It really seems like the Super Bowl window for Seattle is closed for the time being. While Russell Wilson can help keep the team afloat for now, the dismantling of the Legion of Boom and the trade of Michael Bennett have signaled that a rebuild is coming. There hasn’t been an effort to upgrade the offensive line through free agency and perhaps worst of all, the 49ers and Rams are making huge moves in the division to get closer to a Lombardi Trophy.
Kansas City Chiefs’ offense
Sammy Watkins only has one, 1,000-yard season (just barely) and has never put up the kind of numbers many expected when he was a top-five pick, but that didn’t stop the Chiefs from giving him $30 million guaranteed. That’s a big sum for somebody who has the talent but hasn’t yet put it all together to have an All-Pro-caliber season. There will be plenty of growing pains with Patrick Mahomes taking over for Alex Smith and it seems like an offense that was so close to helping the team get over the hump in the postseason could be in for a rocky 2018.
Based on some of the moves the team is making, this certainly looks like a bit of a short-term rebuild down in South Beach. They did get good value in trading wide receiver Jarvis Landry but adding on salary with Albert Wilson and Danny Amendola (plus trading for Robert Quinn and his contract) is a bit of a puzzling secondary move. Reworking Ryan Tannehill’s contract and cutting Ndamukong Suh were moves they had to make but there still doesn’t seem to be any clear direction the front office is working toward other than being marginally competitive in the short term with the potential for fully blowing the thing up next year.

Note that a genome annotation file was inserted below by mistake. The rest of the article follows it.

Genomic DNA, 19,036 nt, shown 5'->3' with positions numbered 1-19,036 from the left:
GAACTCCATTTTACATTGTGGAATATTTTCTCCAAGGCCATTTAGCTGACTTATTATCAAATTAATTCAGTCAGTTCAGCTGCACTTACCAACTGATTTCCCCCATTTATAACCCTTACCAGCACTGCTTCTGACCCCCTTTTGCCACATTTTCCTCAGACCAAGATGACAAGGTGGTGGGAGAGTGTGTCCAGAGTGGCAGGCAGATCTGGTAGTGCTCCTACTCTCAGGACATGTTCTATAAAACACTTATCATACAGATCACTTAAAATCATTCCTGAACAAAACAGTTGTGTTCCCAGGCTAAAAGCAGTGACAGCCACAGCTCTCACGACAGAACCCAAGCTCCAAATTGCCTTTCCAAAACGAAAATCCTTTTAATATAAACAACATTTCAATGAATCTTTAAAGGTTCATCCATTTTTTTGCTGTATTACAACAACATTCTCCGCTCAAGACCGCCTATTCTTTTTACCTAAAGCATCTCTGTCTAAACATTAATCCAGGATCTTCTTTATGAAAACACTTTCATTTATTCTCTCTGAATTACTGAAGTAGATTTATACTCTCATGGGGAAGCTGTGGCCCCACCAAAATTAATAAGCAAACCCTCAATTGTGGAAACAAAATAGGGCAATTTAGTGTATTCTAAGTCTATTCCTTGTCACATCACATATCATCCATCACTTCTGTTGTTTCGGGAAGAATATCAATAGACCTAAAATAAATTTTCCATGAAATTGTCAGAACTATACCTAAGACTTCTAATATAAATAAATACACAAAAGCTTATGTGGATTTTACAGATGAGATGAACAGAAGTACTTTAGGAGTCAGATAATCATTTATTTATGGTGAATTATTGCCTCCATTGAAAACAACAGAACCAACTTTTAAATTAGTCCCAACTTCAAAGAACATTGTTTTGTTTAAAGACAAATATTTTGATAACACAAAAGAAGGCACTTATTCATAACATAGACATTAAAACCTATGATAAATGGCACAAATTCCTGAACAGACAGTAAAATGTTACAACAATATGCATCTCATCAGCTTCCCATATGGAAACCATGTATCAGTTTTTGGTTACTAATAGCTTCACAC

New England Patriots
Yes, yes, Bill Belichick has earned plenty of leeway in looking at the Patriots’ offseason moves but it’s hard not to look at the bigger picture and think that a lot of talent left Foxborough in just a few days. Malcolm Butler stays in the conference with a fellow playoff contender and wideout Danny Amendola remains in the division as part of a re-tooling of Tom Brady’s receiving corps. New England probably couldn’t have kept Nate Solder at that price but it makes a thin offensive line even thinner. Also don’t forget that running back Dion Lewis left when the team could have locked him up earlier. Signing Adrian Clayborn and trading for Cordarrelle Patterson, Danny Shelton and Jason McCourty helps take some of the sting away but the jury is out for now on the moves made by the perennial AFC favorites.
Despite having a ton of cap room, the most notable thing the Colts have done this offseason is add more picks in the draft. While that trade with the Jets made a lot of sense, not going after some big names to help bring along the return of Andrew Luck is going to be debated quite a bit in Indy over the coming year. Yes this is a front office that wants to build through the draft but seeing how the Titans, Texans and Jaguars all added quality pieces, Colts fans might be right to get a tad upset at not seeing the team do more.
Remember when the Bills ended a playoff drought that many fans thought was forever? Guess they don’t in the front office as the team re-tools after last year’s improbable run. It’s clear they’re all in on drafting a young quarterback with the signing of AJ McCarron and subsequent draft pick trade for Cordy Glenn, which speaks to more long-term thinking. They probably overpaid for Star Lotulelei and there’s some risk in the Trent Murphy deal but this isn’t quite the splash Bills fans were hoping for in free agency.
— Written by Bryan Fischer, an award-winning college football columnist and member of the Athlon Contributor Network. You can follow him from coast-to-coast on Twitter, Instagram and Snapchat at @BryanDFischer.
(Top photo courtesy of www.vikings.com; Allen Robinson photo courtesy of www.chicagobears.com)